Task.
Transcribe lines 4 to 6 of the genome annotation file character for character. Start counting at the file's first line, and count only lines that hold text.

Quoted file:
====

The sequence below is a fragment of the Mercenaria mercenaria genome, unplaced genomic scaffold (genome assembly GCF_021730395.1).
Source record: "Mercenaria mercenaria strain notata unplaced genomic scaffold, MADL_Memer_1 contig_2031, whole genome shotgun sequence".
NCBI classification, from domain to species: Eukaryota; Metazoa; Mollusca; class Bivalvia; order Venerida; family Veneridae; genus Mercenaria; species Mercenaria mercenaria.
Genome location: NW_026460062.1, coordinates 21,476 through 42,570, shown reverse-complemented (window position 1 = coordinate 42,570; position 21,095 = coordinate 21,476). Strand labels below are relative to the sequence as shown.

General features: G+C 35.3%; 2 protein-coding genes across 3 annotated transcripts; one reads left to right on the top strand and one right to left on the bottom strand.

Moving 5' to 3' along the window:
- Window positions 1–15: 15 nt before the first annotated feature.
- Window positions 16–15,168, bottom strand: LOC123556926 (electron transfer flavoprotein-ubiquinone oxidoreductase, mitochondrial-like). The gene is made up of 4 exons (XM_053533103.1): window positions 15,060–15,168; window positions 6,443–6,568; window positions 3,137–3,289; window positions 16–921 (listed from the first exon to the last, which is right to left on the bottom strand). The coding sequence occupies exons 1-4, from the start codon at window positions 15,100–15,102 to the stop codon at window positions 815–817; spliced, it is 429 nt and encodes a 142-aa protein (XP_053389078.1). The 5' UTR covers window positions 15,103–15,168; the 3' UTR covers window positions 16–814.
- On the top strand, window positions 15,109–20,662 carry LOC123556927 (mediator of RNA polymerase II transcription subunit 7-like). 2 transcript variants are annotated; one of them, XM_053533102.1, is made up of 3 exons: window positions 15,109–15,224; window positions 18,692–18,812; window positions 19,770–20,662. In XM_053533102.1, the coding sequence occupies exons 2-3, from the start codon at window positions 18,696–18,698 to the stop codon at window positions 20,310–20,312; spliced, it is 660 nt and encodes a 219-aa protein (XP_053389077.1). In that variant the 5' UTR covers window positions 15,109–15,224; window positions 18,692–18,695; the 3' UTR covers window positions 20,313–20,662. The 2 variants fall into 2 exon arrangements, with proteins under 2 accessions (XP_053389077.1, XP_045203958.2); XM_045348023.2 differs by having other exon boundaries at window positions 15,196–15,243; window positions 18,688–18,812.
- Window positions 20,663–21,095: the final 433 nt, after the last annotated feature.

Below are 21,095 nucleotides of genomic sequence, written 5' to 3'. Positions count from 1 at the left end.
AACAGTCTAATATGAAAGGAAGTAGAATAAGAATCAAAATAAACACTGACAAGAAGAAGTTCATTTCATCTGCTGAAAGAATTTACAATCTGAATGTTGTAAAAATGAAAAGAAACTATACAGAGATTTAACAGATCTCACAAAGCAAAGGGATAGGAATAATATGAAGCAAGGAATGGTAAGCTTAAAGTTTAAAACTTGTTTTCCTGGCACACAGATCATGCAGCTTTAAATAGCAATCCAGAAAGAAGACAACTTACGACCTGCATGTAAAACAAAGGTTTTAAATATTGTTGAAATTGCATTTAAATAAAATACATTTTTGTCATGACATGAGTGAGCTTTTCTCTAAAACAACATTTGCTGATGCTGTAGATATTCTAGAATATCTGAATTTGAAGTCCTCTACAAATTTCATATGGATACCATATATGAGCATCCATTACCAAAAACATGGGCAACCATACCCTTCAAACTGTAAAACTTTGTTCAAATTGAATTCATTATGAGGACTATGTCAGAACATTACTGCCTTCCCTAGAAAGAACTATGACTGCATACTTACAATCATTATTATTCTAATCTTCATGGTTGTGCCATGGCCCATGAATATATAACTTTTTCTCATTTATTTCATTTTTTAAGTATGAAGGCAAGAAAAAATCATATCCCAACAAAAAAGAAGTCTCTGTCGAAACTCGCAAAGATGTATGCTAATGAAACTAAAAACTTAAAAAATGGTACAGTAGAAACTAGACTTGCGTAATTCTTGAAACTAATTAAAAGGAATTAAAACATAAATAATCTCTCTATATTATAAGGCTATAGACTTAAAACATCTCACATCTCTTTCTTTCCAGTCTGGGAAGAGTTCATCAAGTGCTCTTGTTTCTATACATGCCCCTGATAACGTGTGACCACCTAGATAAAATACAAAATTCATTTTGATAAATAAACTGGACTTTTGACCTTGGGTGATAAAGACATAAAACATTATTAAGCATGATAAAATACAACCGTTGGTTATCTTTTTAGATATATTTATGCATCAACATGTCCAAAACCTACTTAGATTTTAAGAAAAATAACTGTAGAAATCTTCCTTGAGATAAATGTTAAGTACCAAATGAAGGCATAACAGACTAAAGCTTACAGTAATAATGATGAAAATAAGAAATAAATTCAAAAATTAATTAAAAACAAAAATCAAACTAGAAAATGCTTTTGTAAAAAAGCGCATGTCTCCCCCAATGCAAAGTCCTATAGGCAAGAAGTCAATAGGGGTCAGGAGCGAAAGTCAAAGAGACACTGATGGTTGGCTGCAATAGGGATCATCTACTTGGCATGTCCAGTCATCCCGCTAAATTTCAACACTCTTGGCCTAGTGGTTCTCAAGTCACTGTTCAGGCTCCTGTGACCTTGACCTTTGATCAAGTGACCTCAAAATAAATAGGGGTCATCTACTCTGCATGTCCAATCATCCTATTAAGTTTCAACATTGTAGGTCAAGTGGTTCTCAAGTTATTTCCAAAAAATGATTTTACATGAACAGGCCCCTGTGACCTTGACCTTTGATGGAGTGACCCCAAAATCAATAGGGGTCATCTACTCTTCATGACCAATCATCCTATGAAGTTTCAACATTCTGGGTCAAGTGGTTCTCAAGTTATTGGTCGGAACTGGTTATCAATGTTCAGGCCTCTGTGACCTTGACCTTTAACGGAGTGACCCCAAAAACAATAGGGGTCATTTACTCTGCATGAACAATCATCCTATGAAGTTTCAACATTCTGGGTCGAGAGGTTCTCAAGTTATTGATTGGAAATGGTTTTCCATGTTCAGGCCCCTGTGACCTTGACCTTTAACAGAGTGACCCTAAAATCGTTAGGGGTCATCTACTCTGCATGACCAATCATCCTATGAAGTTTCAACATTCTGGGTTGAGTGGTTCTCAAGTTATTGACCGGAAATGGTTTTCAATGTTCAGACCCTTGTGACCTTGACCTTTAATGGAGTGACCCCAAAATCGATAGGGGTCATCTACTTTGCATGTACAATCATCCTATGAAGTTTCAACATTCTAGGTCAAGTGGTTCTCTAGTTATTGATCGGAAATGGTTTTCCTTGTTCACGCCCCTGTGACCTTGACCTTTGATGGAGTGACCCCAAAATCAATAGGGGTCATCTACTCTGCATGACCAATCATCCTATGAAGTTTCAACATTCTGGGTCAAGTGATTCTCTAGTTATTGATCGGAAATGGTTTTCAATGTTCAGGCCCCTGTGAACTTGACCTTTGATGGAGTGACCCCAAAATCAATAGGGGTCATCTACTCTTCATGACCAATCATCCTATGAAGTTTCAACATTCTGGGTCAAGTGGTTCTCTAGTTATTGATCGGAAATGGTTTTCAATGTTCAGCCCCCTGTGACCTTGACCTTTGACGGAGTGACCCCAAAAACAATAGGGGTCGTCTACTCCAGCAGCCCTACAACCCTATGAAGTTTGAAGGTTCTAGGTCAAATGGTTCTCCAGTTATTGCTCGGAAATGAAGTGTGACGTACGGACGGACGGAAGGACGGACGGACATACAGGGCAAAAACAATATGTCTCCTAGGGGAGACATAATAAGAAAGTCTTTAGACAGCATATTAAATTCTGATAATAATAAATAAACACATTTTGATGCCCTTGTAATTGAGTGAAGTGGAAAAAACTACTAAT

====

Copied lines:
Genome location: NW_026460062.1, coordinates 21,476 through 42,570, shown reverse-complemented (window position 1 = coordinate 42,570; position 21,095 = coordinate 21,476). Strand labels below are relative to the sequence as shown.

General features: G+C 35.3%; 2 protein-coding genes across 3 annotated transcripts; one reads left to right on the top strand and one right to left on the bottom strand.

Moving 5' to 3' along the window: